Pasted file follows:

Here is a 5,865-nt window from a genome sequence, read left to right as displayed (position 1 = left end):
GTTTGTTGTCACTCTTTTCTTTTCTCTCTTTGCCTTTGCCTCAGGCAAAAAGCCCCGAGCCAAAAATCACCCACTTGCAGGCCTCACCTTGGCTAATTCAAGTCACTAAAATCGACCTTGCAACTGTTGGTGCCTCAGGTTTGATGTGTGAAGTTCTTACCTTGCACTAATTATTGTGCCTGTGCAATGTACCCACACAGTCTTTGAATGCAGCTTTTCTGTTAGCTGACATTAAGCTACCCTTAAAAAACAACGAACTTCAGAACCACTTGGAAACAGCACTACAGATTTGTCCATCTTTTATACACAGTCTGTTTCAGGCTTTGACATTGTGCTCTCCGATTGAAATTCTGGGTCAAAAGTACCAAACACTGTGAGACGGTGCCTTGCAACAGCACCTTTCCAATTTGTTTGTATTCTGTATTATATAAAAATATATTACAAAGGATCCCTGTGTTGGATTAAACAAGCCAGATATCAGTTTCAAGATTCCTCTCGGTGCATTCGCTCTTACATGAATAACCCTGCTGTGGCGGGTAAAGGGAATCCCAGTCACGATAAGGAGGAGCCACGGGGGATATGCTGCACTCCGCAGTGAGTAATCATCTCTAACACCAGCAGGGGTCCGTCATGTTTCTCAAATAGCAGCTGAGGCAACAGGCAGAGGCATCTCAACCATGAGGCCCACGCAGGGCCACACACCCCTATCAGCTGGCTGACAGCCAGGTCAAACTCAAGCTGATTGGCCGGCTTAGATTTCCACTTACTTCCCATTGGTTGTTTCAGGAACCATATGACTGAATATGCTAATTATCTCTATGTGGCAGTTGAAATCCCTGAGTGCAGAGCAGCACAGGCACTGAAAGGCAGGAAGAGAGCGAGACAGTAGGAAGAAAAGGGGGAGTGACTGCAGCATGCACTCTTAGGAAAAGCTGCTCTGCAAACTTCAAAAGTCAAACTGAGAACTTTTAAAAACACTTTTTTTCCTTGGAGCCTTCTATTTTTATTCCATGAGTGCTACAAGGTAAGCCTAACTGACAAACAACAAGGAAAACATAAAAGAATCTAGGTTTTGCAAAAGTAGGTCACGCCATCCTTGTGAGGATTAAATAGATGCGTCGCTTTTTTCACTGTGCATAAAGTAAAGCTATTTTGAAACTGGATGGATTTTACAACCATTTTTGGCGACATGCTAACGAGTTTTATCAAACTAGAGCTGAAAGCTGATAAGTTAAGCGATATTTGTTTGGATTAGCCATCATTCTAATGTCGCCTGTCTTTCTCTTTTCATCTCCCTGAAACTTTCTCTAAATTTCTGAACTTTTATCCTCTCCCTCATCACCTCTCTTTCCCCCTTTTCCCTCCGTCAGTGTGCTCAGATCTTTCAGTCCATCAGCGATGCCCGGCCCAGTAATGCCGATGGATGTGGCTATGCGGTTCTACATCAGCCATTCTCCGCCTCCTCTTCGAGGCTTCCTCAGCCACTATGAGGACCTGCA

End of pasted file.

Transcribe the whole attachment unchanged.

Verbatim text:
Here is a 5,865-nt window from a genome sequence, read left to right as displayed (position 1 = left end):
GTTTGTTGTCACTCTTTTCTTTTCTCTCTTTGCCTTTGCCTCAGGCAAAAAGCCCCGAGCCAAAAATCACCCACTTGCAGGCCTCACCTTGGCTAATTCAAGTCACTAAAATCGACCTTGCAACTGTTGGTGCCTCAGGTTTGATGTGTGAAGTTCTTACCTTGCACTAATTATTGTGCCTGTGCAATGTACCCACACAGTCTTTGAATGCAGCTTTTCTGTTAGCTGACATTAAGCTACCCTTAAAAAACAACGAACTTCAGAACCACTTGGAAACAGCACTACAGATTTGTCCATCTTTTATACACAGTCTGTTTCAGGCTTTGACATTGTGCTCTCCGATTGAAATTCTGGGTCAAAAGTACCAAACACTGTGAGACGGTGCCTTGCAACAGCACCTTTCCAATTTGTTTGTATTCTGTATTATATAAAAATATATTACAAAGGATCCCTGTGTTGGATTAAACAAGCCAGATATCAGTTTCAAGATTCCTCTCGGTGCATTCGCTCTTACATGAATAACCCTGCTGTGGCGGGTAAAGGGAATCCCAGTCACGATAAGGAGGAGCCACGGGGGATATGCTGCACTCCGCAGTGAGTAATCATCTCTAACACCAGCAGGGGTCCGTCATGTTTCTCAAATAGCAGCTGAGGCAACAGGCAGAGGCATCTCAACCATGAGGCCCACGCAGGGCCACACACCCCTATCAGCTGGCTGACAGCCAGGTCAAACTCAAGCTGATTGGCCGGCTTAGATTTCCACTTACTTCCCATTGGTTGTTTCAGGAACCATATGACTGAATATGCTAATTATCTCTATGTGGCAGTTGAAATCCCTGAGTGCAGAGCAGCACAGGCACTGAAAGGCAGGAAGAGAGCGAGACAGTAGGAAGAAAAGGGGGAGTGACTGCAGCATGCACTCTTAGGAAAAGCTGCTCTGCAAACTTCAAAAGTCAAACTGAGAACTTTTAAAAACACTTTTTTTCCTTGGAGCCTTCTATTTTTATTCCATGAGTGCTACAAGGTAAGCCTAACTGACAAACAACAAGGAAAACATAAAAGAATCTAGGTTTTGCAAAAGTAGGTCACGCCATCCTTGTGAGGATTAAATAGATGCGTCGCTTTTTTCACTGTGCATAAAGTAAAGCTATTTTGAAACTGGATGGATTTTACAACCATTTTTGGCGACATGCTAACGAGTTTTATCAAACTAGAGCTGAAAGCTGATAAGTTAAGCGATATTTGTTTGGATTAGCCATCATTCTAATGTCGCCTGTCTTTCTCTTTTCATCTCCCTGAAACTTTCTCTAAATTTCTGAACTTTTATCCTCTCCCTCATCACCTCTCTTTCCCCCTTTTCCCTCCGTCAGTGTGCTCAGATCTTTCAGTCCATCAGCGATGCCCGGCCCAGTAATGCCGATGGATGTGGCTATGCGGTTCTACATCAGCCATTCTCCGCCTCCTCTTCGAGGCTTCCTCAGCCACTATGAGGACCTGCA